Whether being part of a business or just as an individual, our need to access and store digital data has become an important aspect of our lives in this digital era. Most of the data which we collected under the form of paper has seen a shift to the digital format, changing the way we access and pass our information along to others. Whilst using our personal hard drives to store our data locally has been a method available for some time now, the increased predominance of the internet has given birth to a wider trend of online data storage. It is therefore worth looking at local vs online data storage to determine which one of those suits our needs best.
Local storage involves using our own hard drive, or system of hard drives to store our data. Those hard drives will be present where we are located; either at work or at home.The most basic method of storing our data locally is just to save it onto our computer’s hard drive. This has the advantage of being simple to do and makes it so that our data is easy to access from our personal or work computers. However it is a risky method, being the equivalent to storing all our eggs into the same basket. Dropping the basket will most likely break most of our eggs, which can be translated as breaking our hard drive leading to the loss of our precious data.
Another way to store files locally is to use a spare external hard drive and updating it regularly with our most recent data. If we also keep copies of our data onto our computer’s hard drive, this external device will serve as a spare backup of our data. That way if one of our drives fails, we still have the other one to fold back to. However, there are risks associated with doing this. If someone steals our spare drive, or even if we forget it somewhere; other people can use it to access our private info, potentially putting us at risk of data theft.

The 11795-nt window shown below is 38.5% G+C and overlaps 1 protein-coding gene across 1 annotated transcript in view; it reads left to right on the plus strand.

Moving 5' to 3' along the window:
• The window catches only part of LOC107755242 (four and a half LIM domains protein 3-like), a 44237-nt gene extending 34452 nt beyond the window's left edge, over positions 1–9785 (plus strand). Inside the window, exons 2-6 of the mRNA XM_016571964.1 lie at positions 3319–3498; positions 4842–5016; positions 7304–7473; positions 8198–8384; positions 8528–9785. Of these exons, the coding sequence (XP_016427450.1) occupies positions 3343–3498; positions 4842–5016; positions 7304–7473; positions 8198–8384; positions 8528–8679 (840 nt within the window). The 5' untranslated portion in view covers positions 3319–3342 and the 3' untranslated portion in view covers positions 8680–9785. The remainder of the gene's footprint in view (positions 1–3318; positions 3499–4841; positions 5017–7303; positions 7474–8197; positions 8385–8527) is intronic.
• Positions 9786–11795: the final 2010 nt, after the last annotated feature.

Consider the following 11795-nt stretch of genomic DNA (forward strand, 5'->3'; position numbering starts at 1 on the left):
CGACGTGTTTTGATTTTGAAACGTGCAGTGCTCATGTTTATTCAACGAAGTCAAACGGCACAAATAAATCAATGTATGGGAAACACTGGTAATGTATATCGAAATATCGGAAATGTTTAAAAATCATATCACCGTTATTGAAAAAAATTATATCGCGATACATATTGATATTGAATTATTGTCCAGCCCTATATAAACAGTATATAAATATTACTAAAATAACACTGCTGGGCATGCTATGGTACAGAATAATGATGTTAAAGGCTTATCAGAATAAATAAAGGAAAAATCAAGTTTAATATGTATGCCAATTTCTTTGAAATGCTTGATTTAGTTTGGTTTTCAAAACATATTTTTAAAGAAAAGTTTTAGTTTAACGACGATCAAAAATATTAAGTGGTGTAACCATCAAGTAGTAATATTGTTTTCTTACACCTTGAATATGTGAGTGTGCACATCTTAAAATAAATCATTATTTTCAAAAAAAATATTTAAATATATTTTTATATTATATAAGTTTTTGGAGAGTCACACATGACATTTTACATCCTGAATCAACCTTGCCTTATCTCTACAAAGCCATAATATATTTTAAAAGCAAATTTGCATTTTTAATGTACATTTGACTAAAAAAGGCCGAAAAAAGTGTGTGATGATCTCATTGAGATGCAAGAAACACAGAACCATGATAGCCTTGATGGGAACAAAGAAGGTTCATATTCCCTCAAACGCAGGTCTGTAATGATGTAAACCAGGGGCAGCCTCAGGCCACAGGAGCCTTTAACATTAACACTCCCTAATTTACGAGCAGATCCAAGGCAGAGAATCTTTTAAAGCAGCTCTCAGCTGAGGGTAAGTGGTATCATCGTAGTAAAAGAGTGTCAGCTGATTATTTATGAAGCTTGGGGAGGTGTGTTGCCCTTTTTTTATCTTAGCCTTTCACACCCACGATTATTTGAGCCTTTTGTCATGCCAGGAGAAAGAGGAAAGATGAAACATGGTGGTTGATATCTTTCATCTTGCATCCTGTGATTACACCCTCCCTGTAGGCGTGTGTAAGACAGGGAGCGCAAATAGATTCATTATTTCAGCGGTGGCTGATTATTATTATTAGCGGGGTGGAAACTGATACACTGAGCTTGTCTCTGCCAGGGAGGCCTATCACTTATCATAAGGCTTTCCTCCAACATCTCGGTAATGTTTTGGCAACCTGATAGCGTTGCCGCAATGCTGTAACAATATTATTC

The other most common method of local file storage is to create our own RAID system. This will consist of using multiple drives in the same array, duplicating and spreading the data across those different drives. That way our data will still be accessible if one of the drives fail. It is worth noting that if this happens, the best way to recover our array is call upon RAID data recovery experts; as attempting those sort of repairs can lead to total data loss. RAID is a method favoured by businesses but should be considered by anyone whose electronic data is vital to their wellbeing.
Online storage methods have become more popular over the past few years by taking the form of cloud storage. Services such as Dropbox do a great job at integrating with your computer’s operating system; making it very easy to store and access you essential data.
Online access means that you can potentially access your data from any computer or even mobile device from all around the world; as long as you can find an internet connection. This offers a huge advantage over local data storage as you are not required to carry around any form of physical data storage with you.
Another great advantage of using online storage is that the data is spread around and backed up on servers to ensure that your data will still be available even if the server gets corrupted in the advent of hard drive failure. In essence, using online storage takes the specialist work away from you by making it as easy as possible.
The only real drawback of online storage is the cost, as storing a lot of data online can end up costing a fair bit as cloud storage companies often charge users depending on how much data they use. The cost issue won’t be apparent over a short term but will become more noticeable over time.
Making the right choice.
When it comes down to choosing which method is best suited to your needs, you should take into account a few factors: accessibility, convenience, security and cost. Balancing which ones of those are most important will help guiding you towards whether it is best to go for local or online data storage. But whichever method you choose, you will still have to make the effort to manage and keep on top of your data, as one of the greatest factor influencing the safety of our data remains human intervention.